6 Types of Metal Finishes For Close Tolerance Applications
1. Zinc Electroplating
Zinc electroplating is an electrolytic or “electro-deposition” process that helps in close-tolerance applications where excessive corrosion, wear, and thermal stresses are expected. As with all electroplating processes, the base metal is bathed in a specially-formulated ionic solution (zinc in this case). Then, an electrical current is passed through the bath, causing a thin layer of zinc coating to be deposited on the surface of the base metal.
Aerospace has transitioned some cadmium plating work over to zinc plating for exposed parts where corrosion protection is critical, such as landing gear, turbines, and fasteners. A zinc electroplate reduces friction, abrasion, and wear rate, which can help in close tolerance applications such as threaded nuts, bolts, fasteners, and other small metal parts.
While covering power is outstanding, it can be challenging to achieve consistent thickness in a zinc electroplate.
2. Cadmium Electroplating
An option for the most demanding of industrial conditions, cadmium electroplating is used on a wide range of parts in aerospace, military, mining, and aviation applications. Due to the excellent lubricity of a soft white cadmium metal coating, cad electroplate eliminates stick-slip issues under torque (such as with plated threads and similar close-tolerance applications).
Cadmium is also useful for corrosion or wear resistance, strong conductivity, and cosmetic appeal on parts from fasteners to chassis to connectors and electrical components.
3. Nickel Sulfamate Electroplating
A sulfamate nickel electroplate is among the most common types of metal finishes for industrial applications of nickel plates. It’s also unique in that it can be used to apply unusually thick nickel deposits (of an inch or more).
However, even in close-tolerance applications, nickel sulfamate electroplating plays an important role with fast, reliable, and highly consistent results. The excellent ductility and elongation properties prevent this plate from suffering deformation or stress cracking under harsh forces. A low-stress nickel deposit can substantially reduce peeling, cracking, crazing, warping, blistering, distortion, and shrinkage often seen in other metal finishing techniques for close tolerance.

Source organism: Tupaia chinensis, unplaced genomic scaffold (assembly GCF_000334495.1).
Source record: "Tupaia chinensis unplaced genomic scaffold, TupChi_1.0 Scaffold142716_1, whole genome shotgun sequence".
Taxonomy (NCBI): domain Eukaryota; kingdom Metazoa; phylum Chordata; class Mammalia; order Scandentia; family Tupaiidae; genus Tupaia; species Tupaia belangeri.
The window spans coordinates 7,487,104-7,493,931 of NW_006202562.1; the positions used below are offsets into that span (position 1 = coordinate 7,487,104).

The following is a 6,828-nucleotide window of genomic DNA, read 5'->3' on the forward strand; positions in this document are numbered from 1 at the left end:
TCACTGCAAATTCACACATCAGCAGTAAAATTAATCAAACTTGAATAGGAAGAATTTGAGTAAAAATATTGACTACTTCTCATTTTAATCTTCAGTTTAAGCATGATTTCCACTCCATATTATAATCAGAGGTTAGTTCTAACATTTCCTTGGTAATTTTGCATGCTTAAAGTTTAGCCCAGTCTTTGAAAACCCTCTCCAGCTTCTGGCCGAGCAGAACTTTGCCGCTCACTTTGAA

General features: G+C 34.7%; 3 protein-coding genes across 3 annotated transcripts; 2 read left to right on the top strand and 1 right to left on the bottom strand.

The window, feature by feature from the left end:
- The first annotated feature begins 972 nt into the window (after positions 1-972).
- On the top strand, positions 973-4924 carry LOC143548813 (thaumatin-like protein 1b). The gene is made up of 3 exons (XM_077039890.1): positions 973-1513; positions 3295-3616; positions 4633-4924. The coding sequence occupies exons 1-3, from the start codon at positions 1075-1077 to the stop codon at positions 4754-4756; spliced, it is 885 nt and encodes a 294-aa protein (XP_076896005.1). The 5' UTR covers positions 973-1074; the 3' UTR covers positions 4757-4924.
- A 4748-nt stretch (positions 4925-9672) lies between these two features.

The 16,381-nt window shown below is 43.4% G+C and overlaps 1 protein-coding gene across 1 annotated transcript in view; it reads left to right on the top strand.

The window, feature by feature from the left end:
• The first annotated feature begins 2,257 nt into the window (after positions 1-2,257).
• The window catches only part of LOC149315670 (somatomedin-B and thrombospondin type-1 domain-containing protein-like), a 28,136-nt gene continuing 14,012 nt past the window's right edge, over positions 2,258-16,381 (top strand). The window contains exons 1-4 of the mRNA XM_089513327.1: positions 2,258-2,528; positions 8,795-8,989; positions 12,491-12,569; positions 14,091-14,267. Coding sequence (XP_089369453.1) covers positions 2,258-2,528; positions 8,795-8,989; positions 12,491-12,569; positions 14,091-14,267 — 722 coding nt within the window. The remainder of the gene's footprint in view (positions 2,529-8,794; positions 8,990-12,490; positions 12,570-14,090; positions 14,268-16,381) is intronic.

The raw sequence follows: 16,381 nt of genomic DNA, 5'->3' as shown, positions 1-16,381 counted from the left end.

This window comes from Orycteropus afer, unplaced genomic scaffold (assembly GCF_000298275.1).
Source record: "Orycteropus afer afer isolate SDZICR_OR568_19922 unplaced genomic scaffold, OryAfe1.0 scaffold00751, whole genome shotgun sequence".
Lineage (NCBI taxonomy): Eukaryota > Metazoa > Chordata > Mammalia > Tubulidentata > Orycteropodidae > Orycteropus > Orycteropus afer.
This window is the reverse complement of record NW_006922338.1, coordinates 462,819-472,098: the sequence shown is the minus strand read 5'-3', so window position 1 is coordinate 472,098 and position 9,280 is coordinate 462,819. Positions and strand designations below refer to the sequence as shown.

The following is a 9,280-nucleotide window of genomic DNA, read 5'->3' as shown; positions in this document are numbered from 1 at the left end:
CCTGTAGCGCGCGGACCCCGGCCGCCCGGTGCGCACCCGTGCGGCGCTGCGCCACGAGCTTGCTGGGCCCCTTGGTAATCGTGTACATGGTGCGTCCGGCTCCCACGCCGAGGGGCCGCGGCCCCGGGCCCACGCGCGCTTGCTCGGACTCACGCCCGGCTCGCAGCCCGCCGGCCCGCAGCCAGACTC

4. Electroless Nickel Plating
The electroless deposition process is purely chemical and results in a much more uniform nickel deposit than an electrolytic process — an important advantage for close-tolerance applications. Electroless nickel plating is used for carefully finished products that range from common household goods (knives, forks, bathroom fixtures) to industrial and military equipment, paper-making machinery, transportation equipment, and oil field parts.
The biggest benefit of electroless nickel (EN) is that it does not “dog bone,” a common issue with electroplating. Electrolytic nickel plating tends to be non-uniform. Excess deposits can form on edges or convex corners of the substrate because the electrical current is typically higher in those areas. Additionally, less material tends to be deposited in holes, recesses, and concave corners.
With the electroless chemical process, the plate is uniformly deposited, eliminating the need for post-plate machining on critical dimensions. The ability to plate irregular surfaces evenly with a uniform plate thickness makes EN ideal for close tolerance applications.
This process works with a variety of metallic substrates. Aluminum, copper based alloys, nickel based alloys, ferrous alloys and zinc die cast can all be plated with electroless nickel.
In a close tolerance scenario, not all types of metal finishes are about adding material. Sometimes the finish is about smoothing out imperfections and impurities for a smooth, perfectly formed surface.
Electropolishing is a cleaning process that essentially functions in the opposite way of electroplating. An electrical current is still applied to the metal, but rather than attracting and depositing a surface coating, a small surface layer is removed (and along with it, any impurities that may have contaminated the surface).
This levels out microscopic peaks and valleys and results in a uniform surface with an exceptionally smooth and clean finish that is easily sterilized. Surgical devices are therefore excellent candidates. Small and irregularly shaped objects as well as larger and more symmetrical substrates can all undergo electropolishing.
A superfinish is all about polishing to a perfect sheen and minimizing friction or imperfections in close tolerance uses. The highest industry standard of isotropic metal super finishes can micro-polish a metal surface finish down to an Ra value of 2 µin. MFT has nationally recognized capabilities for close tolerance super finishing services on a variety of metals, including parts for aerospace OEMs, medical hardware, and commercial or electrical components.
Looking for one of these kinds of finishes? Get in touch with our team for a rapid quote turnaround!